However, the court disagreed with one of the business owner’s claim that the criminal history exclusion violates the CARES Act, finding that the SBA is within its rights to consider borrowers’ ability to repay PPP loans. “While the court agrees that the PPP functions differently than the SBA’s other loan programs, it is not unreasonable to consider ability to repay, because if the loans are not used for specified purposes, then they are not forgivable,” the court wrote. The court also declined to extend the PPP application deadline to all newly eligible individuals who were previously excluded, stating that “past harm cannot justify an injunction extending the application deadline,” since it is unclear “what harm to [the business] resulting from prior iterations of the criminal history exclusion will continue past June 30.”
Fannie Mae announces updated protections for renters and multifamily property owners impacted by Covid-19
On June 29, Fannie Mae announced updated protections for renters in multifamily units and multifamily property owners impacted by Covid-19. Fannie Mae’s Delegated Underwriting and Servicing lenders have the authority to extend existing forbearances by three months for multifamily property owners, for a total period of up to six months. If extended, at the conclusion of the forbearance period, the borrower may qualify for up to 24 months to repay the missed payments. For Fannie Mae-financed multifamily properties with a new or extended forbearance, the borrower is required to provide certain tenant protections during the repayment period, including allowing the tenant flexibility to repay back rent over time and giving the tenant at least a 30-day notice to vacate.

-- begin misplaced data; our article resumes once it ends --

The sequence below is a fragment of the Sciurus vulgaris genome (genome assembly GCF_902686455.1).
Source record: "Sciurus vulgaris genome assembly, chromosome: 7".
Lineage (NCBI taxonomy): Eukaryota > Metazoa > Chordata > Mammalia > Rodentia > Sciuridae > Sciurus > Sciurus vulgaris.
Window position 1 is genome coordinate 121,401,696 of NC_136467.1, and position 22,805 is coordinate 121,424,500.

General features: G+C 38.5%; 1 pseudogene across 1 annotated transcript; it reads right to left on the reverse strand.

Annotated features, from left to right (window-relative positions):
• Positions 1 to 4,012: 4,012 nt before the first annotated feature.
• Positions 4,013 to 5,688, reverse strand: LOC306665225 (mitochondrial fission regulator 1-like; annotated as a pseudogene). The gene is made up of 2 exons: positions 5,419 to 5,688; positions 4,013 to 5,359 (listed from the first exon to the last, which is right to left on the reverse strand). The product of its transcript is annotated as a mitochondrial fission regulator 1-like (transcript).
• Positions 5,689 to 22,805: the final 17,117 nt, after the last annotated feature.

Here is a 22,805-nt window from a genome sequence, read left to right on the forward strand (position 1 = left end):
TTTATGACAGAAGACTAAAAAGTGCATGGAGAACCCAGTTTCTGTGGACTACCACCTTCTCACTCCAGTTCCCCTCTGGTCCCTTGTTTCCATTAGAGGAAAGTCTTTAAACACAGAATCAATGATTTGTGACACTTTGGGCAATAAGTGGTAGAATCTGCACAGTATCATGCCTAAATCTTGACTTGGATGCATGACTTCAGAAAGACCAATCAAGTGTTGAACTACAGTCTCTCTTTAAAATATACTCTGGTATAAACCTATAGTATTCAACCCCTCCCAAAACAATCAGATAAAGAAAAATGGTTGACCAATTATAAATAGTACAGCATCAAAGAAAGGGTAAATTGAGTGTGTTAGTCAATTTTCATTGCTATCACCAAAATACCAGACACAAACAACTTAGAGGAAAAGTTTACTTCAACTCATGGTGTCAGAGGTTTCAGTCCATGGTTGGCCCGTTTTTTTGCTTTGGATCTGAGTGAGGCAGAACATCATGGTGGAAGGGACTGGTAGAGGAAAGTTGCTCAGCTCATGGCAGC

On June 26, the Michigan governor issued Executive Order 2020-134, which extends the temporary suspension of evictions, previously covered here and here, until July 15. The order also creates the “Eviction Diversion Program” through which qualified renters who fail to make required payments during the Covid-19 pandemic can obtain rental assistance. The order “strongly” encourages Michigan landlords to take advantage of Covid-19 housing debt remedies, instead of pursuing eviction or foreclosure after July 15.
On June 26, the Colorado Department of State issued temporary amendments to the Notary Program Rules to authorize and establish minimum standards for remote notarization for individuals located within the state of Colorado. The amendments, which took immediate effect, set forth requirements for using remote notarization, including requirements surrounding the remote notarization system used to perform the notarizations and requirements for ensuring satisfactory evidence of identity.